Hiking events

Autumn in the Spanish Alpujarras region: hiking, biking, horseback riding and other adventures

ALTHOUGH some people mourn the end of summer, the ‘Alpujarreños’ welcome him. Not only is the Alpujarra region, on the southern flanks of the Sierra Nevada, more peaceful once the large groups of holidaymakers have returned home, but the cool autumn days are perfect for being active outdoors.

Where to start? Here are some recommendations from the Olive Press:

Go for a dip
Public swimming pools being closed, why not visit the natural swimming pools of the region? There are popular pools in Orgiva, Pampaneira, Capileira, Portugos and Trevelez. This area is known for its clear water, although El Chorreon, a waterfall just outside Portugos, is famous for its colors. The high ferrous oxide (iron) content of the rocks reacted with the water to create a bright orange background for the waterfall. This is not the place to swim!

To do: Take a towel and have a picnic.
Don’t: swim where it’s forbidden, otherwise you risk a fine.

Waterfall below Pampaneira. Photo: Jo Chipchase.

Good campsite
Throughout the summer, campsites are crowded and can be expensive, but from September you’ll find space and better rates. This is partly because the weather is colder (especially in the mountains) but, if you don’t fancy sleeping under canvas, you’ll find bungalows, chalets and cabins at several sites. There are picturesque campsites in Orgiva, Pitres and Trevelez.

Do: Check that the campsite facilities, such as the bar/restaurant, are open in low season.
Don’t: Forget the assembly instructions for your tent.

Camping Orgiva Wooden Chalets 1
Wooden bungalows at the Órgiva campsite. Photo: Jo Chipchase.

Hike on the trails
Professional hiking guides normally head to higher elevations with their clients in the summer, to avoid baking in the heat, but fall is ideal for hiking these low mountain trails. If you go it alone, you will find that most of the towns and villages in the region have marked hiking routes (shippers) of varying lengths and difficulties. Further information is available from local tourist offices.

The most famous route is the Alpujarran section of the GR7 hiking trail that connects Greece to Tarifa. The bravest (or the strongest in the knee) can start in Lanjaron, in the Alpujarras of Granada, and continue to Laroles, which is at the other end of the Alpujarras region, in the province of Almeria. This is a great hike that lasts several days. For a weekend or day trip, choose a less ambitious section, such as the section from Cáñar to Soportujar, or Busquistar to Capileira.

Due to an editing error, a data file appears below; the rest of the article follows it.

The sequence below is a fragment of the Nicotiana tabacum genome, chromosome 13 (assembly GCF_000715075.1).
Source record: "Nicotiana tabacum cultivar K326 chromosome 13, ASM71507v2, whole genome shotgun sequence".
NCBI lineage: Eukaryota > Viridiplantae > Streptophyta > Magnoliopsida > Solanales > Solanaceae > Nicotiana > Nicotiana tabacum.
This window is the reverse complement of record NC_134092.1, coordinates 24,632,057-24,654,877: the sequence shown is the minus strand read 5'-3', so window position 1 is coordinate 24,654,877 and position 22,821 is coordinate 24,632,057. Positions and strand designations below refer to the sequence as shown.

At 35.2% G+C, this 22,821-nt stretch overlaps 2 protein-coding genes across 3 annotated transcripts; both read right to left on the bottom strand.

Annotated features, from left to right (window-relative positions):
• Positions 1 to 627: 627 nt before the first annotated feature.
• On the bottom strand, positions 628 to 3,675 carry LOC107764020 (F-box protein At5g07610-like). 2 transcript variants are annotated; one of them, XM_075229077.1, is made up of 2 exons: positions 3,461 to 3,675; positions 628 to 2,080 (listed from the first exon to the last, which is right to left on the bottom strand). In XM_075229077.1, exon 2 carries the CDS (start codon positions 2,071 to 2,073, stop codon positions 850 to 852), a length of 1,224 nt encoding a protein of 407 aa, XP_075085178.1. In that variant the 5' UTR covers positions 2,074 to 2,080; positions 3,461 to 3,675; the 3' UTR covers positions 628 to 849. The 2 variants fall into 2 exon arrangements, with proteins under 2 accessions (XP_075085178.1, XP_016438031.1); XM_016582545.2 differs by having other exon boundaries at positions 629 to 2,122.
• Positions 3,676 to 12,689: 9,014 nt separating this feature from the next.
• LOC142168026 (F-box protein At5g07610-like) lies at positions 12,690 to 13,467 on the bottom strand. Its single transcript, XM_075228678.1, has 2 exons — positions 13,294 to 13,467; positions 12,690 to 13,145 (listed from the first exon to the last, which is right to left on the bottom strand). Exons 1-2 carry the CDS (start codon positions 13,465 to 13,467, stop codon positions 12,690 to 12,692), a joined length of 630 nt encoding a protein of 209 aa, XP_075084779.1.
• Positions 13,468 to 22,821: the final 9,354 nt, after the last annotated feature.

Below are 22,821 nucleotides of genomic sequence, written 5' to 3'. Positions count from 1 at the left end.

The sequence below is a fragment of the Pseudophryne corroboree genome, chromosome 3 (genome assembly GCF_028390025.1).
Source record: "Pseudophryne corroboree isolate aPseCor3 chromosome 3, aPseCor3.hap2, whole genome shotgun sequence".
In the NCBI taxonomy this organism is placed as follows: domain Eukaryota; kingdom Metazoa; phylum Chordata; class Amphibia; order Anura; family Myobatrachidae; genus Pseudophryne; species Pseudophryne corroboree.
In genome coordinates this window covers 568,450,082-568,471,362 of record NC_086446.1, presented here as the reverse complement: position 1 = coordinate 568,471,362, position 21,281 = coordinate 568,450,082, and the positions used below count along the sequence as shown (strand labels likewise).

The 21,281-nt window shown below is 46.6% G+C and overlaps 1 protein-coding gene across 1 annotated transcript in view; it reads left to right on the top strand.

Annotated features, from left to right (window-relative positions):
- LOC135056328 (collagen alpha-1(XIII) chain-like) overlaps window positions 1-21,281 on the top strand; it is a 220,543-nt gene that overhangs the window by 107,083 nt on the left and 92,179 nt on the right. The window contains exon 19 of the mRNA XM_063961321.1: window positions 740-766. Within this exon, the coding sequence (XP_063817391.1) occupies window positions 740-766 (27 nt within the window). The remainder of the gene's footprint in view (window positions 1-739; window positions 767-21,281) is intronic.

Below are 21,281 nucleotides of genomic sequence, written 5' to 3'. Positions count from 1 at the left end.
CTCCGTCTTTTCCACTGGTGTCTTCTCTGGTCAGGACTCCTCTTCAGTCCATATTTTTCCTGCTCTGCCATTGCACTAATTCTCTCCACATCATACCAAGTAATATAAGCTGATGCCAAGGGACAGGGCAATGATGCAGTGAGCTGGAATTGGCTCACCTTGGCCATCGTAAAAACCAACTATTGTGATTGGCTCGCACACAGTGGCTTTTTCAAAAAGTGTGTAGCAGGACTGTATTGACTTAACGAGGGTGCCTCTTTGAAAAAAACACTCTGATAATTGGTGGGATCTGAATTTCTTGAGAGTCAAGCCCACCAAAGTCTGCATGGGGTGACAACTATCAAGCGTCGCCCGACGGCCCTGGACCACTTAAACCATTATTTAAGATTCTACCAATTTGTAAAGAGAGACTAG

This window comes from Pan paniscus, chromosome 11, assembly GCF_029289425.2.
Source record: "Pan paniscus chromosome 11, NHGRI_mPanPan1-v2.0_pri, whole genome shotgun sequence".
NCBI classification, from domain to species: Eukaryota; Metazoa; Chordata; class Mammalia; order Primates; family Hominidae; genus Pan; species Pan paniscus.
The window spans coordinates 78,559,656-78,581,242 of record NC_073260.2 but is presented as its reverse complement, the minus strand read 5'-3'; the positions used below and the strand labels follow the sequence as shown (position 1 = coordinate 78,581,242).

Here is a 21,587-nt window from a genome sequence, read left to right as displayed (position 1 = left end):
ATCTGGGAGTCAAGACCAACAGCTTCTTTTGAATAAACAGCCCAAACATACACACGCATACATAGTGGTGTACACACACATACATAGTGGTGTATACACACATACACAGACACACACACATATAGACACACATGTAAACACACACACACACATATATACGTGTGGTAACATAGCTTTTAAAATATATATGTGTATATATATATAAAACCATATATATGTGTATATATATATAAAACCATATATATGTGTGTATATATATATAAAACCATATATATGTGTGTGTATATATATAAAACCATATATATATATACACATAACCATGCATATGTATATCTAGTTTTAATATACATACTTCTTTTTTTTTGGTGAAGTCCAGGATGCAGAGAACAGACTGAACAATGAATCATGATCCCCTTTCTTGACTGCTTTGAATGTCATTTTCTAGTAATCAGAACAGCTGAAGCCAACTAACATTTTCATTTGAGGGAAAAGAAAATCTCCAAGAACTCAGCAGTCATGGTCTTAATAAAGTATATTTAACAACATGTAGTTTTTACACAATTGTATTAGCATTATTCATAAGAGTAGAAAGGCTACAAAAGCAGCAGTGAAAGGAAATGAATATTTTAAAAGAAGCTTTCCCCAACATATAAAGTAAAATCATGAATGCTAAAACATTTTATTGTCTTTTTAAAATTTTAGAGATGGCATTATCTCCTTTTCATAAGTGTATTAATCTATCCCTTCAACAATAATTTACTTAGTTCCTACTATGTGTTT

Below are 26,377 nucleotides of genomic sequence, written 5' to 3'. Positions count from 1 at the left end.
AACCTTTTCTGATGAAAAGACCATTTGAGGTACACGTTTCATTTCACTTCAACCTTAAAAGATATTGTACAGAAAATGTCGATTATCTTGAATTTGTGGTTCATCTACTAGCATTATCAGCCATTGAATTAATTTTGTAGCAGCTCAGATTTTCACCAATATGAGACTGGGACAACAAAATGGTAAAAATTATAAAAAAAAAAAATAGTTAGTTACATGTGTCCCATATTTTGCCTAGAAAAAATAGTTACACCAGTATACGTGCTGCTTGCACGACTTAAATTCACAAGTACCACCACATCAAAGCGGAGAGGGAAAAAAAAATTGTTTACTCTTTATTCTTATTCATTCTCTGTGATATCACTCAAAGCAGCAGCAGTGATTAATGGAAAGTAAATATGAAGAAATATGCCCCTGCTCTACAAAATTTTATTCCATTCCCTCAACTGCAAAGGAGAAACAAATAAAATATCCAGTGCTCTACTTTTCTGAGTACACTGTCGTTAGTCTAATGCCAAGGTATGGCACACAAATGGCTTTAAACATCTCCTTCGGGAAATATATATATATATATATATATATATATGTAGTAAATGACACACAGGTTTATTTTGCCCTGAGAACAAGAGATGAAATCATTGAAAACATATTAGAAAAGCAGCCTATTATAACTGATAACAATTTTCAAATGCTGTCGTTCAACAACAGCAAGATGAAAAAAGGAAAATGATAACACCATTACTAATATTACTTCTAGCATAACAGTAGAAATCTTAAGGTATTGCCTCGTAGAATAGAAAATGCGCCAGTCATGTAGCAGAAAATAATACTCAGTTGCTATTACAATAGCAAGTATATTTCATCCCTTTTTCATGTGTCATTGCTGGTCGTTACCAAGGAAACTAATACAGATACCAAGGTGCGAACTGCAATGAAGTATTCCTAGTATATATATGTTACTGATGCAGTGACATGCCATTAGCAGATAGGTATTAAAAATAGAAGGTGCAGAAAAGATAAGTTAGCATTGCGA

Do: Download the Wikiloc app showing the trail so you don’t get lost if you miss any signposts.
Don’t: Wear inappropriate footwear.

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A sign indicating the GR7 hiking trail. Photo: Jo Chipchase.

Horse riding
Riders know that fall is perfect for longer rides, with less intense sun and fewer flies. Popular equestrian centers in the area include Pegasus (Órgiva), Caballo Blanco (Lanjaron), Dallas Love Sierra Trails (Capileira) and Rutas en Caballo (Berchules).

There are beautiful and challenging trails along the mountain peaks, such as Puente Palo above Cáñar to Refugio Elorrieta, which overlooks the Sierra Nevada ski resort. Nothing is more inspiring than these views! Some of the easier marked hiking routes are suitable for equestrians, but if you are a horse owner and not part of an organized group, check first.

Do: Wear pants with no protruding seams (ouch) and heeled boots.
Don’t: Book a hike that is beyond your capabilities.

Elorietta Hut
Horses at Refugio Elorietta. Photo: Jo Chipchase.

Get on a mountain bike
Cycle tourism is extremely popular in La Alpujarra, and some large-scale mountain biking events take place in autumn, such as the Alpujarra Magna in Lanjaron on September 24. With hundreds of participants, it’s a great event for spectators. But, rather than watching others ride, why not pedal in the mountains? Choose your route carefully; if you’re a novice without well-developed calf muscles, you may end up getting off and pushing your bike.

Do: Buy shorts with padding if you are running a distance.
Don’t: Go too hard and cause medical problems.

Photographic trips
While summer is characterized by harsh light, fall here is a photographer’s dream. Even before the leaves begin to turn golden, the Alpujarra has its moody clouds and breathtaking sunsets. Recommended shooting locations include the Sierra de Contraviesa, with its fabulous views on both sides of the mountain; the rural tracks above Capileira; and the slopes above Cáñar – the ‘balcony of the Alpujarra’.

Do: Find a unique vantage point with foreground elements to frame your shot, such as overhanging branches or foliage.
Don’t: Head straight for the marked “watchtower” in the midday sun, as the resulting shots will likely look crap.

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Sunset over Lanjarón. Photo: Jo Chipchase.

Looking for food
You can look for almonds, hazelnuts, figs and various types of delicious berries at this time of year in the Alpujarra, as well as wild mushrooms. October is the season to find chestnuts to take away and roast.

Do: Call in an expert if you’re looking for edible mushrooms – toxic ones can be deadly.
Don’t: Eat anything that you haven’t correctly identified or that grows along a busy road.

find a party
After all that hiking, biking, and looking for super healthy food, have fun at a fiesta. Many towns and villages in the Alpujarra hold their annual festivals in autumn (for example, the feria d’Órgiva which takes place from September 29 to 31) and several other events are organized throughout the region at this time of year to celebrate the patron saints. This is Spain: there is always a party somewhere.

Do: Have fun with Spanish friends and neighbours.
Don’t count on a quiet or early night.


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